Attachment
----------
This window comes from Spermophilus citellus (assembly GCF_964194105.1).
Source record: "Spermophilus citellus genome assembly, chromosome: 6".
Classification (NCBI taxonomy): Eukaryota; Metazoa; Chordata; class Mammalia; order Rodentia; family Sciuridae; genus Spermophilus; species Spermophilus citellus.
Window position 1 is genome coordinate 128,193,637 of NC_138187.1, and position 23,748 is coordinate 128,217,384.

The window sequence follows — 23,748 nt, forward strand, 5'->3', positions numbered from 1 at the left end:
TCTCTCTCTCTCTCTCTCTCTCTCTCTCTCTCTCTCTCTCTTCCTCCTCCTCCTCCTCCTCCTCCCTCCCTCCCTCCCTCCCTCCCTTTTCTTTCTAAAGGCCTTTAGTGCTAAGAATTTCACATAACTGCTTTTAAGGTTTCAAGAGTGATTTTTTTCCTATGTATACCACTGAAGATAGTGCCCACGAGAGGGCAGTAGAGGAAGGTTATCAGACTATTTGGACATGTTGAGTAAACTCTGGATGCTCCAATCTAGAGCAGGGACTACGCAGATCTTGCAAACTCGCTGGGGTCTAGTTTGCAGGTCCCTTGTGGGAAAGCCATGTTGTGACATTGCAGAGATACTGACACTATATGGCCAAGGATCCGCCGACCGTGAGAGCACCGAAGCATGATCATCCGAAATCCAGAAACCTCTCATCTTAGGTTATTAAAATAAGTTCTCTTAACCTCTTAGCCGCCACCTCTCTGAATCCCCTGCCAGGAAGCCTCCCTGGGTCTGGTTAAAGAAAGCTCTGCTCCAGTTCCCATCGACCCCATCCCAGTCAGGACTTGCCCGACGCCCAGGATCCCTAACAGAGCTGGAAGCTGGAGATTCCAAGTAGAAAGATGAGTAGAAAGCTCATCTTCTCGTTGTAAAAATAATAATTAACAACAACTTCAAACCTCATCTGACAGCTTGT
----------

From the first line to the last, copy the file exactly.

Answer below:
This window comes from Spermophilus citellus (assembly GCF_964194105.1).
Source record: "Spermophilus citellus genome assembly, chromosome: 6".
Classification (NCBI taxonomy): Eukaryota; Metazoa; Chordata; class Mammalia; order Rodentia; family Sciuridae; genus Spermophilus; species Spermophilus citellus.
Window position 1 is genome coordinate 128,193,637 of NC_138187.1, and position 23,748 is coordinate 128,217,384.

The window sequence follows — 23,748 nt, forward strand, 5'->3', positions numbered from 1 at the left end:
TCTCTCTCTCTCTCTCTCTCTCTCTCTCTCTCTCTCTCTCTTCCTCCTCCTCCTCCTCCTCCTCCCTCCCTCCCTCCCTCCCTCCCTTTTCTTTCTAAAGGCCTTTAGTGCTAAGAATTTCACATAACTGCTTTTAAGGTTTCAAGAGTGATTTTTTTCCTATGTATACCACTGAAGATAGTGCCCACGAGAGGGCAGTAGAGGAAGGTTATCAGACTATTTGGACATGTTGAGTAAACTCTGGATGCTCCAATCTAGAGCAGGGACTACGCAGATCTTGCAAACTCGCTGGGGTCTAGTTTGCAGGTCCCTTGTGGGAAAGCCATGTTGTGACATTGCAGAGATACTGACACTATATGGCCAAGGATCCGCCGACCGTGAGAGCACCGAAGCATGATCATCCGAAATCCAGAAACCTCTCATCTTAGGTTATTAAAATAAGTTCTCTTAACCTCTTAGCCGCCACCTCTCTGAATCCCCTGCCAGGAAGCCTCCCTGGGTCTGGTTAAAGAAAGCTCTGCTCCAGTTCCCATCGACCCCATCCCAGTCAGGACTTGCCCGACGCCCAGGATCCCTAACAGAGCTGGAAGCTGGAGATTCCAAGTAGAAAGATGAGTAGAAAGCTCATCTTCTCGTTGTAAAAATAATAATTAACAACAACTTCAAACCTCATCTGACAGCTTGT